21:24
Example III: Cubic Equation f(x) = Ax³ + Bx² + Cx + D
37:56
Example IV: Intervals, Local Maxes & Mins, Inflection Points, Intervals of Concavity, and Asymptotes
46:19
L'Hospital's Rule

30m 9s

Intro
0:00
L'Hospital's Rule
0:19
Indeterminate Forms
0:20
L'Hospital's Rule
3:38
Example I: Evaluate the Following Limit Using L'Hospital's Rule
8:50
Example II: Evaluate the Following Limit Using L'Hospital's Rule
10:30
Indeterminate Products
11:54
Indeterminate Products
11:55
Example III: L'Hospital's Rule & Indeterminate Products
13:57
Indeterminate Differences
17:00
Indeterminate Differences
17:01
Example IV: L'Hospital's Rule & Indeterminate Differences
18:57
Indeterminate Powers
22:20
Indeterminate Powers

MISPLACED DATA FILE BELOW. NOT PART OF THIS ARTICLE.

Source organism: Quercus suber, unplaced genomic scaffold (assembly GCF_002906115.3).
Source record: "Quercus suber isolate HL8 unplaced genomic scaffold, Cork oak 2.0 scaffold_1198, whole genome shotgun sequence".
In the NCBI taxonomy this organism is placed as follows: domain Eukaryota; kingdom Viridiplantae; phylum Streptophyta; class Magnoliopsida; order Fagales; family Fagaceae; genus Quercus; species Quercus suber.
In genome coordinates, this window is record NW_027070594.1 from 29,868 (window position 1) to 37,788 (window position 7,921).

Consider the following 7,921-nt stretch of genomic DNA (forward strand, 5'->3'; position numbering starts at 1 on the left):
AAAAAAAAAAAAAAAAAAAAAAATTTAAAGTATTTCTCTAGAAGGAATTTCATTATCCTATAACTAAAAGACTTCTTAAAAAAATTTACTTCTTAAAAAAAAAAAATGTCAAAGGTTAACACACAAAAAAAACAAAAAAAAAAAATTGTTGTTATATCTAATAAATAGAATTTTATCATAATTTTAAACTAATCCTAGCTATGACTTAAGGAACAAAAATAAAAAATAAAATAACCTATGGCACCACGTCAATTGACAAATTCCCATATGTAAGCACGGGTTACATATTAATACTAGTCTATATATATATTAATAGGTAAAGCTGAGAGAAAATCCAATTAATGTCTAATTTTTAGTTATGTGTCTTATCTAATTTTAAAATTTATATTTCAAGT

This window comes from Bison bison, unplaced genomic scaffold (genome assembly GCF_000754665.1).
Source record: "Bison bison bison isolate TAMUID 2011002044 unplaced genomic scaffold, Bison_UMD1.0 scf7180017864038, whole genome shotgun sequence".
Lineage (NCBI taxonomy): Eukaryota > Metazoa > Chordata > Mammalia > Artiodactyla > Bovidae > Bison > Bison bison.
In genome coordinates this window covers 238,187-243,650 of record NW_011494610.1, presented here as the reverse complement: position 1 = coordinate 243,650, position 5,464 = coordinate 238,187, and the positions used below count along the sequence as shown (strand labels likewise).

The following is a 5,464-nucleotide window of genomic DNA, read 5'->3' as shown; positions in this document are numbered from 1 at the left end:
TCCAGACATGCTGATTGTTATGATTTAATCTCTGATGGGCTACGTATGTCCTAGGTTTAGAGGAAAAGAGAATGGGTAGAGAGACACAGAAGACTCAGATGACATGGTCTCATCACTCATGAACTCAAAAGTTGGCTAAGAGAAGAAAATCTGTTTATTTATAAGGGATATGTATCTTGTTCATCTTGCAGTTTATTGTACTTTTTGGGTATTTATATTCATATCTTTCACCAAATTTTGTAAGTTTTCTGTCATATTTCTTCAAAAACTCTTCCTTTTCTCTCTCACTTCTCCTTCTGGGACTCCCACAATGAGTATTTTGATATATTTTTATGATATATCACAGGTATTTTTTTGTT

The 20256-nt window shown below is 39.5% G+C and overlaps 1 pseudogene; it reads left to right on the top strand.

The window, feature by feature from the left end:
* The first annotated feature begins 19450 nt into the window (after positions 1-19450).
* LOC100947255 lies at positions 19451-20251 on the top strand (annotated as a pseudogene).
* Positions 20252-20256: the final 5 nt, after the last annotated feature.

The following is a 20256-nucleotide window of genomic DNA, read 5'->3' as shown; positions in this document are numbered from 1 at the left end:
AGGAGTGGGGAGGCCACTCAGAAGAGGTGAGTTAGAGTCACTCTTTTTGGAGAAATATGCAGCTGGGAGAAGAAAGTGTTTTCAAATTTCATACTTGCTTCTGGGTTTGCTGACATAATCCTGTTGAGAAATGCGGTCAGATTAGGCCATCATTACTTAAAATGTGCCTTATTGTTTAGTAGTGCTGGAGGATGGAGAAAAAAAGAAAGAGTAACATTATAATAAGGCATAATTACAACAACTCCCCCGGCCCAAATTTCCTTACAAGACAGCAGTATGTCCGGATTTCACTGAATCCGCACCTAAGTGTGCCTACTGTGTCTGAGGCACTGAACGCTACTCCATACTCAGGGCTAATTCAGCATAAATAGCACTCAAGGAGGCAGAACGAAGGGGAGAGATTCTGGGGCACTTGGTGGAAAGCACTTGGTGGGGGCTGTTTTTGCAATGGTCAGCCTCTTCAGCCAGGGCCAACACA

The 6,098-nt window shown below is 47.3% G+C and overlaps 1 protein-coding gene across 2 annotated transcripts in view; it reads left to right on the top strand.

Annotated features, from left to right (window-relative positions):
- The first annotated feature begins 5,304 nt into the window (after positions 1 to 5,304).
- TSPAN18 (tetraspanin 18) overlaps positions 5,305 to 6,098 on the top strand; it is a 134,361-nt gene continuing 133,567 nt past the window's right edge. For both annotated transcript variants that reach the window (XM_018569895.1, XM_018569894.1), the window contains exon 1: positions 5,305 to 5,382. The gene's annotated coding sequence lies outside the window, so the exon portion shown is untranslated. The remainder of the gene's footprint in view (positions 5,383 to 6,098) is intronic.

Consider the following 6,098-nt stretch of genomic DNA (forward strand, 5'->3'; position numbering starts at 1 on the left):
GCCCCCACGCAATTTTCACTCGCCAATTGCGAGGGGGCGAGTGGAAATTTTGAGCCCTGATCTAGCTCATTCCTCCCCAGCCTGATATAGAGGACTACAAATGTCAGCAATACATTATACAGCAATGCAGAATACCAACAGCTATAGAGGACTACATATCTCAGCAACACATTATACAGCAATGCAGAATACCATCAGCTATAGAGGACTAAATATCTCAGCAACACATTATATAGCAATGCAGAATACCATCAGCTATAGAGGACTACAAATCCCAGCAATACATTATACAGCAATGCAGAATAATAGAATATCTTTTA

22:21
Example V: L'Hospital's Rule & Indeterminate Powers
25:13
Example Problems for L'Hospital's Rule

38m 14s

Intro
0:00
Example I: Evaluate the Following Limit
0:17
Example II: Evaluate the Following Limit
2:45
Example III: Evaluate the Following Limit
6:54
Example IV: Evaluate the Following Limit
8:43
Example V: Evaluate the Following Limit
11:01
Example VI: Evaluate the Following Limit
14:48
Example VII: Evaluate the Following Limit
17:49
Example VIII: Evaluate the Following Limit
20:37
Example IX: Evaluate the Following Limit
25:16
Example X: Evaluate the Following Limit
32:44
Optimization Problems I

49m 59s

Intro
0:00
Example I: Find the Dimensions of the Box that Gives the Greatest Volume
1:23
Fundamentals of Optimization Problems
18:08
Fundamental #1
18:33
Fundamental #2
19:09
Fundamental #3
19:19
Fundamental #4
20:59
Fundamental #5
21:55
Fundamental #6
23:44
Example II: Demonstrate that of All Rectangles with a Given Perimeter, the One with the Largest Area is a Square
24:36
Example III: Find the Points on the Ellipse 9x² + y² = 9 Farthest Away from the Point (1,0)
35:13